But Tennessee isn’t alone in the way it administers high-stakes tests. Some state testing contracts include detailed reports on test questions and categories for teachers, and some don’t, said Karin Hess, a senior associate at the Center for Assessment, which works with districts and state departments of education.

Hess said school districts increasingly are rolling out their own local assessments to help prepare for the big state tests. Some buy off-the-shelf tests from vendors, while others create their own. Hamilton County uses a variety of in-house-designed tests and contracted exams.

The addition of these formative exams is traced to the 2002 No Child Left Behind law, which required across-the-board state testing. Though standardized tests already were common, NCLB tied federal dollars to the results of the tests and graded schools based on their performance.

But all the extra testing didn’t come immediately, Hess said. Only in the last few years have districts and states on a wide scale ramped up their test prep with the addition of formative assessments. That may be traced to state lawmakers, who continue to raise the stakes of the test results by tying them to teacher pay, teacher evaluation scores and student grades.

District leaders and teachers have more incentive to perform when jobs and dollars are on the line. And as long as that’s the case, there’s little reason to believe that the emphasis on testing will wane.

“I think the majority of states are going to continue to move in this direction,” Hess said.

Under the radar

The formative tests aren’t highly publicized like TCAPs. For the big state tests, schools hold pep rallies to get kids amped up. Some bring parents in for meetings and training sessions. There are awards and incentives for good scores.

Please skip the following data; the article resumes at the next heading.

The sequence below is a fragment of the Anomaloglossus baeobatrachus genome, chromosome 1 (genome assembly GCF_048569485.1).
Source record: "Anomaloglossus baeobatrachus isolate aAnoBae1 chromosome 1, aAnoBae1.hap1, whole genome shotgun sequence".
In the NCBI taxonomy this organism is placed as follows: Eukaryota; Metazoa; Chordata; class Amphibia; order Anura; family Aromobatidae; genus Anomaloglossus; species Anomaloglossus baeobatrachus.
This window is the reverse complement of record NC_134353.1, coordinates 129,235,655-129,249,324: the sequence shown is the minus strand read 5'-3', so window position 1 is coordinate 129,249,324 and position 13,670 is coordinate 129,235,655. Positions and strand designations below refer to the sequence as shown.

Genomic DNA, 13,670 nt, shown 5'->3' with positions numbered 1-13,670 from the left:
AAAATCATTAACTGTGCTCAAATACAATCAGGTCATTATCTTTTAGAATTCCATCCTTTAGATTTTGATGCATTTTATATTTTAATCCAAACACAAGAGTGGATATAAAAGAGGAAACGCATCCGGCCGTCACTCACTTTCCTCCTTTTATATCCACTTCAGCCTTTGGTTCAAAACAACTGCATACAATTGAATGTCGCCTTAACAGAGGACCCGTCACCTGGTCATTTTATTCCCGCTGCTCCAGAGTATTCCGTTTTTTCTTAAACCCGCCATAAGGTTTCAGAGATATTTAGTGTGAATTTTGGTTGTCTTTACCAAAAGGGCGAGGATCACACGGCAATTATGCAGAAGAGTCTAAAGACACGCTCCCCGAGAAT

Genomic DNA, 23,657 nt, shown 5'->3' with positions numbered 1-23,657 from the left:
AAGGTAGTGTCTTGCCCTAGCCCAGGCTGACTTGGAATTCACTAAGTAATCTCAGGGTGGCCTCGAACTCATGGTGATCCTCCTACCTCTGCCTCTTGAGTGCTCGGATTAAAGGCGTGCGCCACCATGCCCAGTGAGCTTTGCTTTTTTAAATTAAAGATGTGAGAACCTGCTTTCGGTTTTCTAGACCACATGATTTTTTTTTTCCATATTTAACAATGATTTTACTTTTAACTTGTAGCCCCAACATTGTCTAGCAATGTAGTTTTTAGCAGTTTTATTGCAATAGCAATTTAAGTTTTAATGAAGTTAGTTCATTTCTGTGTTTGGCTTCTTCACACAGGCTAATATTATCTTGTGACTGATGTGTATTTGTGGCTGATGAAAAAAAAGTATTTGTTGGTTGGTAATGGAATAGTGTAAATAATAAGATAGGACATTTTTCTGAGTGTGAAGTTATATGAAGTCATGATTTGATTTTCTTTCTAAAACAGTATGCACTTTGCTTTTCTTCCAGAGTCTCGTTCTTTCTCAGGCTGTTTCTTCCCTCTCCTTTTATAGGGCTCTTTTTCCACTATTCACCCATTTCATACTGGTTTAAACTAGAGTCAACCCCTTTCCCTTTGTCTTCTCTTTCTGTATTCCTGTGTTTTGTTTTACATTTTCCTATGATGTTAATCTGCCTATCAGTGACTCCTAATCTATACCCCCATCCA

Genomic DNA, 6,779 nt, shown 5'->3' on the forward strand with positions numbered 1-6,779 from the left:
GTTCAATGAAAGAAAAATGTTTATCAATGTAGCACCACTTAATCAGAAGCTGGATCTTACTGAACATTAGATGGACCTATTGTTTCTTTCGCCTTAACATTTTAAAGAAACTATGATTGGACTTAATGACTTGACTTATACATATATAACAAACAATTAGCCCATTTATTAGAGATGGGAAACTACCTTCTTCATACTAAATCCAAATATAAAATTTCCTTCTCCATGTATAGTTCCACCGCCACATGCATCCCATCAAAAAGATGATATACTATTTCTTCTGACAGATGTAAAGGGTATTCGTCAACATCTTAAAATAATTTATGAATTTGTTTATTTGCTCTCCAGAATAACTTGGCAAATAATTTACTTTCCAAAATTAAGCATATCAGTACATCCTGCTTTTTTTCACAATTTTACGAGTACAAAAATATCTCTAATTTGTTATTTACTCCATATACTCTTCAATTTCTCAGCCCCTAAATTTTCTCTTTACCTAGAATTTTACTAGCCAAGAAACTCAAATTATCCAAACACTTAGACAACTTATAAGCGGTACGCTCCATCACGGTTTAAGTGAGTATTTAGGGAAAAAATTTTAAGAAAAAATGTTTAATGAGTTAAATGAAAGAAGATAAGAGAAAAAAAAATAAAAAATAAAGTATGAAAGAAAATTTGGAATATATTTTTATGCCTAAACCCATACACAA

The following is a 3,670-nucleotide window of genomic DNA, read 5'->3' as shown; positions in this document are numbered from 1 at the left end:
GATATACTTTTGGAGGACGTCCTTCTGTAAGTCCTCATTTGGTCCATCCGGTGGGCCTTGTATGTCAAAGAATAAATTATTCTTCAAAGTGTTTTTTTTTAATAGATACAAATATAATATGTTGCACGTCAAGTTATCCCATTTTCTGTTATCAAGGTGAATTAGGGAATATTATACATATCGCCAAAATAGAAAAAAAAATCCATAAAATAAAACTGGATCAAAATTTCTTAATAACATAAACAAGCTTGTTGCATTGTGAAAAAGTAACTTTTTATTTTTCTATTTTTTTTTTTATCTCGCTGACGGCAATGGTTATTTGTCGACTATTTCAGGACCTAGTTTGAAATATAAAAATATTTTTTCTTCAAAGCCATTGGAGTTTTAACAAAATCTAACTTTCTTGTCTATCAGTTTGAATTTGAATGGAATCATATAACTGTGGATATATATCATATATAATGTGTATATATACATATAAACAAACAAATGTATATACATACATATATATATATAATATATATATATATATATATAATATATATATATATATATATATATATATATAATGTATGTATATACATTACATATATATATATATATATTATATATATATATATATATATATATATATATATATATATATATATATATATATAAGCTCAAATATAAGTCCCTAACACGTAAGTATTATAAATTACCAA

But local assessments can fly under the radar. They’re more integrated throughout the school year and don’t get a special day on the school calendar.

Even without a keen awareness of the sheer volume of testing, parents do feel the focus on test scores and the pressure to perform.

Shannon Beattie, a mother of three students at Sale Creek Middle-High, doesn’t blame teachers for this fixation on tests. She knows it’s coming from the state and federal governments.

But she does notice how testing affects her three sons all year long.

They rarely have homework for weeks leading up to the TCAP, because they spend days drilling in test prep. And once TCAP wraps up in April, she said it’s like school is over because the most important event has passed, even though there are weeks left on the academic calendar.

“It seems like there’s not much emphasis on learning because they’re taking all these tests,” she said.

Contact staff writer Kevin Hardy at khardy@timesfree press.com or 423-757-6249.

about Kevin Hardy...

Kevin rejoined the Times Free Press in August 2011 as the Southeast Tennessee K-12 education reporter. He worked as an intern in 2009, covering the communities of Signal Mountain, Red Bank, Collegedale and Lookout Mountain, Tenn. A native Kansan, Kevin graduated with bachelor's degrees in journalism and sociology from the University of Kansas. After graduating, he worked as an education reporter in Hutchinson, Kan., for a year before coming back to Chattanooga. Honors include a ...